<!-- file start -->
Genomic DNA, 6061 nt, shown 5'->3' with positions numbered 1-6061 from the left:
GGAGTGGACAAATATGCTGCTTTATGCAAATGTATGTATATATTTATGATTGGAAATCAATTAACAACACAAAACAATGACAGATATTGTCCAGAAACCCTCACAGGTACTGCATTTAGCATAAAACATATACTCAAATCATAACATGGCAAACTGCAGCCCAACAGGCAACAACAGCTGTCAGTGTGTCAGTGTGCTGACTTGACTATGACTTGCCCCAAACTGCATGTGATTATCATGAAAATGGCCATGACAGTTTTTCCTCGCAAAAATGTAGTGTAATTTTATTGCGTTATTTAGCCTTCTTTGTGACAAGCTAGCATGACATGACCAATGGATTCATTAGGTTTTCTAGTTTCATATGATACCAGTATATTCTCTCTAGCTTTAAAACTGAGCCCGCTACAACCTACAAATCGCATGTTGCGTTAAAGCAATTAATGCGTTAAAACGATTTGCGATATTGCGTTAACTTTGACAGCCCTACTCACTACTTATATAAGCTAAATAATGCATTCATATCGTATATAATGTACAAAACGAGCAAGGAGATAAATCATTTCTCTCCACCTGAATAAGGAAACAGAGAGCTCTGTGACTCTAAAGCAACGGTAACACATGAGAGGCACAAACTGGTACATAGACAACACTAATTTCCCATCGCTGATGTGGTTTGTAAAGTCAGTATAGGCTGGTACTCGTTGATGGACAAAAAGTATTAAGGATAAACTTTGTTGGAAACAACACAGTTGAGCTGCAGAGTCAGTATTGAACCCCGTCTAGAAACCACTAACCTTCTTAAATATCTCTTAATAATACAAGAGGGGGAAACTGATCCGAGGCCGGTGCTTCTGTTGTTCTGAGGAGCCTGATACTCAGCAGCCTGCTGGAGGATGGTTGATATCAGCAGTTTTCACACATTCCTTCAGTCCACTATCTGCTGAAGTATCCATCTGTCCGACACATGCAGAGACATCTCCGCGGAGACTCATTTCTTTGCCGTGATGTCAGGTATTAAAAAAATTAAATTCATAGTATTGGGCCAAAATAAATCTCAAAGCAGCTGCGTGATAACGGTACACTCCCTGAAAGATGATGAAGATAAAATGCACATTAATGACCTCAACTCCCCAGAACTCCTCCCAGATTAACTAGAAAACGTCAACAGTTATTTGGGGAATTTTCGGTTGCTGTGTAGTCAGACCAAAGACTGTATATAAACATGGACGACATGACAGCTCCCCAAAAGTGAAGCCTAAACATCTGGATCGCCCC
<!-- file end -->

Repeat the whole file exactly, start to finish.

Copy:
Genomic DNA, 6061 nt, shown 5'->3' with positions numbered 1-6061 from the left:
GGAGTGGACAAATATGCTGCTTTATGCAAATGTATGTATATATTTATGATTGGAAATCAATTAACAACACAAAACAATGACAGATATTGTCCAGAAACCCTCACAGGTACTGCATTTAGCATAAAACATATACTCAAATCATAACATGGCAAACTGCAGCCCAACAGGCAACAACAGCTGTCAGTGTGTCAGTGTGCTGACTTGACTATGACTTGCCCCAAACTGCATGTGATTATCATGAAAATGGCCATGACAGTTTTTCCTCGCAAAAATGTAGTGTAATTTTATTGCGTTATTTAGCCTTCTTTGTGACAAGCTAGCATGACATGACCAATGGATTCATTAGGTTTTCTAGTTTCATATGATACCAGTATATTCTCTCTAGCTTTAAAACTGAGCCCGCTACAACCTACAAATCGCATGTTGCGTTAAAGCAATTAATGCGTTAAAACGATTTGCGATATTGCGTTAACTTTGACAGCCCTACTCACTACTTATATAAGCTAAATAATGCATTCATATCGTATATAATGTACAAAACGAGCAAGGAGATAAATCATTTCTCTCCACCTGAATAAGGAAACAGAGAGCTCTGTGACTCTAAAGCAACGGTAACACATGAGAGGCACAAACTGGTACATAGACAACACTAATTTCCCATCGCTGATGTGGTTTGTAAAGTCAGTATAGGCTGGTACTCGTTGATGGACAAAAAGTATTAAGGATAAACTTTGTTGGAAACAACACAGTTGAGCTGCAGAGTCAGTATTGAACCCCGTCTAGAAACCACTAACCTTCTTAAATATCTCTTAATAATACAAGAGGGGGAAACTGATCCGAGGCCGGTGCTTCTGTTGTTCTGAGGAGCCTGATACTCAGCAGCCTGCTGGAGGATGGTTGATATCAGCAGTTTTCACACATTCCTTCAGTCCACTATCTGCTGAAGTATCCATCTGTCCGACACATGCAGAGACATCTCCGCGGAGACTCATTTCTTTGCCGTGATGTCAGGTATTAAAAAAATTAAATTCATAGTATTGGGCCAAAATAAATCTCAAAGCAGCTGCGTGATAACGGTACACTCCCTGAAAGATGATGAAGATAAAATGCACATTAATGACCTCAACTCCCCAGAACTCCTCCCAGATTAACTAGAAAACGTCAACAGTTATTTGGGGAATTTTCGGTTGCTGTGTAGTCAGACCAAAGACTGTATATAAACATGGACGACATGACAGCTCCCCAAAAGTGAAGCCTAAACATCTGGATCGCCCC